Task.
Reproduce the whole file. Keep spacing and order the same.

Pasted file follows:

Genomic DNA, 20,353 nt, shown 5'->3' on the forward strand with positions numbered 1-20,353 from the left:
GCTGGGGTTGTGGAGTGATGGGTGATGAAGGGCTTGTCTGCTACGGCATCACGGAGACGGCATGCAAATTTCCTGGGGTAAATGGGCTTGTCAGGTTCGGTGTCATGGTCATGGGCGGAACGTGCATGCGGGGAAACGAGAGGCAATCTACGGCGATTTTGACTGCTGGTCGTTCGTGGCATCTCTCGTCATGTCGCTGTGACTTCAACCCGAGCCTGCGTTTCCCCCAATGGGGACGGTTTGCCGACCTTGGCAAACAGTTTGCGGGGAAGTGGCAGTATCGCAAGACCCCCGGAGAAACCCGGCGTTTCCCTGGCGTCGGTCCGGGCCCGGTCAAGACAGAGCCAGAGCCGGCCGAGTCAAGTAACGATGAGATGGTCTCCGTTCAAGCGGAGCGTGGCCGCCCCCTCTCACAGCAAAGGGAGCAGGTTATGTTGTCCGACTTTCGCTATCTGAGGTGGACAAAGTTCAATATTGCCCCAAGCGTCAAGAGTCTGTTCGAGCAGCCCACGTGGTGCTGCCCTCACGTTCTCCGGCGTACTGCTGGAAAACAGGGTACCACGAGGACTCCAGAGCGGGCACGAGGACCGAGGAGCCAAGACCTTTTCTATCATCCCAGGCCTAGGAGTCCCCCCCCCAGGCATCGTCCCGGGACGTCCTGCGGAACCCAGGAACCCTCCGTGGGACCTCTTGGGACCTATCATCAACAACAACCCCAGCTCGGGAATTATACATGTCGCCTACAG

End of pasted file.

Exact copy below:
Genomic DNA, 20,353 nt, shown 5'->3' on the forward strand with positions numbered 1-20,353 from the left:
GCTGGGGTTGTGGAGTGATGGGTGATGAAGGGCTTGTCTGCTACGGCATCACGGAGACGGCATGCAAATTTCCTGGGGTAAATGGGCTTGTCAGGTTCGGTGTCATGGTCATGGGCGGAACGTGCATGCGGGGAAACGAGAGGCAATCTACGGCGATTTTGACTGCTGGTCGTTCGTGGCATCTCTCGTCATGTCGCTGTGACTTCAACCCGAGCCTGCGTTTCCCCCAATGGGGACGGTTTGCCGACCTTGGCAAACAGTTTGCGGGGAAGTGGCAGTATCGCAAGACCCCCGGAGAAACCCGGCGTTTCCCTGGCGTCGGTCCGGGCCCGGTCAAGACAGAGCCAGAGCCGGCCGAGTCAAGTAACGATGAGATGGTCTCCGTTCAAGCGGAGCGTGGCCGCCCCCTCTCACAGCAAAGGGAGCAGGTTATGTTGTCCGACTTTCGCTATCTGAGGTGGACAAAGTTCAATATTGCCCCAAGCGTCAAGAGTCTGTTCGAGCAGCCCACGTGGTGCTGCCCTCACGTTCTCCGGCGTACTGCTGGAAAACAGGGTACCACGAGGACTCCAGAGCGGGCACGAGGACCGAGGAGCCAAGACCTTTTCTATCATCCCAGGCCTAGGAGTCCCCCCCCCAGGCATCGTCCCGGGACGTCCTGCGGAACCCAGGAACCCTCCGTGGGACCTCTTGGGACCTATCATCAACAACAACCCCAGCTCGGGAATTATACATGTCGCCTACAG